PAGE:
Right now, the U.S. Supreme Court is deciding whether to hear a case that could have devastating implications for Obamacare and hundreds of thousands of people currently receiving health insurance through its exchanges.
The case, King v. Burwell, is one of several challenges based on language in the Affordable Care Act that authorizes the government to offer subsidies to people who enroll in policies sold on the health exchanges. The subsidies were introduced to make health care coverage more affordable, but the lawsuits charge that the wording of the Affordable Care Act doesn’t allow for federal subsidies.
The issue lies with four words in the law. The language reads that people are eligible for subsidies when they purchase health insurance on an exchange “established by the state.”
The plaintiffs in these cases argue that since the law doesn’t explicitly mention the federal exchange, people who sign up for coverage in any of the 34 states that rely on the federal portal, HealthCare.gov, are not legally eligible to receive subsidies.
If the court sides with them, anyone who signed up through HealthCare.gov and received a subsidy — some 4.6 million people — would have to pay more for their coverage unless Congress amends the law.
This year, 85 percent of Obamacare enrollees received federal subsidies.
The cases, including the more well-known Halbig v. Burwell, have sparked great concern among lawmakers and Obamacare advocates, who fear that an unfavorable ruling could derail the entire health care law.
“That'd be a huge deal. The tax credits, worth hundreds or even thousands of dollars a year, are what make it possible for these people to afford coverage in the first place,” Jonathan Cohn writes in The New Republic. “Take away those subsidies and many become uninsured and the system in those states more or less collapses—an outcome that supporters of the lawsuits have said openly they desire.”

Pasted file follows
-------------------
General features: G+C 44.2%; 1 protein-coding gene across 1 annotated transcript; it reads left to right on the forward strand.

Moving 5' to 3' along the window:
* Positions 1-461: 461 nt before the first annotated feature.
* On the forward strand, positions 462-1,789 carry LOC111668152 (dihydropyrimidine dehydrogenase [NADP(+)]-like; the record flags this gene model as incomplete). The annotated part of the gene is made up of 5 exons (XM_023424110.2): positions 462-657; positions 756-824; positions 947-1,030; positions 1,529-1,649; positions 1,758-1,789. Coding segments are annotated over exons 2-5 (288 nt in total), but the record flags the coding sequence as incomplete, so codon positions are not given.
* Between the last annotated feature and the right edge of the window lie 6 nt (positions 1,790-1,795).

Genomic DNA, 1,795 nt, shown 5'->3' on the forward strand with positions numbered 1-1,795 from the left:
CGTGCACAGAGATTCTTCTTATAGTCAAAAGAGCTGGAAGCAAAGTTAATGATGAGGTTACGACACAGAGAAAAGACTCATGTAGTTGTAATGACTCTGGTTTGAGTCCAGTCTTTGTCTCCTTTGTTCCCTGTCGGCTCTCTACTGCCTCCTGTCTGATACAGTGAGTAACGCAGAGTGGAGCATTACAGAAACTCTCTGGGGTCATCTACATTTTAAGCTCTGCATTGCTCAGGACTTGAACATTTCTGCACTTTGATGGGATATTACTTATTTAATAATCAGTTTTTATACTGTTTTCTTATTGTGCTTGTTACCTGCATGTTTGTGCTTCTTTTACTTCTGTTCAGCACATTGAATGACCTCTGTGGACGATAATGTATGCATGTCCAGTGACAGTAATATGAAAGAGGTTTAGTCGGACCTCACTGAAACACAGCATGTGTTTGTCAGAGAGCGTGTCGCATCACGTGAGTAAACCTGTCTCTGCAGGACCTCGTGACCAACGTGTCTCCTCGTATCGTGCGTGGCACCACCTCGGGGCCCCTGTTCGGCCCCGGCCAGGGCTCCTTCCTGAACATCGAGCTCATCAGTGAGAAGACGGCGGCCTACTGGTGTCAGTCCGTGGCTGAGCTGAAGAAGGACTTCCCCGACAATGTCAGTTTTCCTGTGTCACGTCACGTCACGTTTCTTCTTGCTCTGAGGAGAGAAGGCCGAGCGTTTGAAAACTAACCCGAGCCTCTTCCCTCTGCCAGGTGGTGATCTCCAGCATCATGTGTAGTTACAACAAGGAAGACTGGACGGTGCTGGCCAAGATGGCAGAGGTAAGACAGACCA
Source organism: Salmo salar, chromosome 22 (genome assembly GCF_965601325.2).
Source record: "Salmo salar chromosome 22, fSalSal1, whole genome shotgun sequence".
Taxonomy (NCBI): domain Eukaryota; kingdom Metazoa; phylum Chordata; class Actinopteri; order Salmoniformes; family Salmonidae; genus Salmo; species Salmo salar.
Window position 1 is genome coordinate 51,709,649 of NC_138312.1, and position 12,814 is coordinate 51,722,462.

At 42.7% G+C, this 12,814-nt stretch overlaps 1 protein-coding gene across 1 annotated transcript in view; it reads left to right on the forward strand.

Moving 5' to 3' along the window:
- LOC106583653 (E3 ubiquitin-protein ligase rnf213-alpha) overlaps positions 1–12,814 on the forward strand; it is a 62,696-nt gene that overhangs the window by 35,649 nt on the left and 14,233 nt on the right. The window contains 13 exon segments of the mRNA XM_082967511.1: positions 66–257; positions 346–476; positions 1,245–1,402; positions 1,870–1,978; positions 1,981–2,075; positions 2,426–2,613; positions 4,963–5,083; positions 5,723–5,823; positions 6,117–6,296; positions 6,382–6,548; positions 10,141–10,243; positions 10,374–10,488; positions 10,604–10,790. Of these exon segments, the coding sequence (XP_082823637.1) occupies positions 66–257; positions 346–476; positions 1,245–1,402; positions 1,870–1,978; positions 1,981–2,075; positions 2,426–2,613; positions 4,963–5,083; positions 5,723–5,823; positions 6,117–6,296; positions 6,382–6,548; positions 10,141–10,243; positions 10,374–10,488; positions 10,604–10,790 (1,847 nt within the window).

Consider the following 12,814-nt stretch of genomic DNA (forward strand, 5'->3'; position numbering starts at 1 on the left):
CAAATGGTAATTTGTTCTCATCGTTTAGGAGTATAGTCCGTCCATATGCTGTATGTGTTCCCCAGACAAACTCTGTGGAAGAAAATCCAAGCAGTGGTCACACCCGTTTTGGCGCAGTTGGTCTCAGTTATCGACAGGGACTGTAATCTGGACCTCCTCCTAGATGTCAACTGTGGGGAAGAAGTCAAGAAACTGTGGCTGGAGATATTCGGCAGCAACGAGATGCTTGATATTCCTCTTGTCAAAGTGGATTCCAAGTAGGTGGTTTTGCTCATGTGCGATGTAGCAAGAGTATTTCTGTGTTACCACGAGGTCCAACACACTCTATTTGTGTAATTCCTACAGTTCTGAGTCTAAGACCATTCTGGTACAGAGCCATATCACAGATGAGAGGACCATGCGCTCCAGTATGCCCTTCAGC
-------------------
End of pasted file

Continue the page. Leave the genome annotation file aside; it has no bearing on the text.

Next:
Earlier this year, King v. Burwell was rejected by a three-judge panel from the Fourth Circuit Court of Appeals in Richmond, VA. But the plaintiffs appealed the case and petitioned it to be heard before the highest court. The Supreme Court is expected to announce whether it will take on the case by Monday.
Ahead of the decision, a group of Democratic lawmakers who drafted the law’s language penned an op-ed in The Washington Post arguing that the plaintiff’s interpretation of the law is wrong. They say the ACA’s intentions were always to offer subsidies to all Obamacare enrollees — not just those on state-run exchanges.
“None of us contemplated that the bill as enacted could be misconstrued to limit financial help only to people in states opting to directly run health insurance marketplaces,” the lawmakers wrote.
The letter was sent by Sens. Tom Harkin (D-IA) and Ron Wyden (D-OR) and Reps. Sandy M. Levin (D-MI), George Miller (D-CA) and Henry Waxman (D-CA).
If the Supreme Court decides to hear the case, legal experts expect that Chief Justice John Roberts will be “a literalist on the statute.”
“The only question to be asked is, is the language plain or is it not,” Mark Rust, managing partner in the Chicago office of law firm Barnes & Thornburg, told The Fiscal Times. “Right away in Section 13-11 of the law, it starts right out saying ‘states shall establish an exchange’.... It’s pretty clear.”
If the Supreme Court follows that logic, Congress will ultimately have to decide whether to amend the law to include the federal exchanges — and the chances of Republicans voting to expand Obamacare’s reach is already quite slim and may be even slimmer depending on the results of next Tuesday’s midterm elections.
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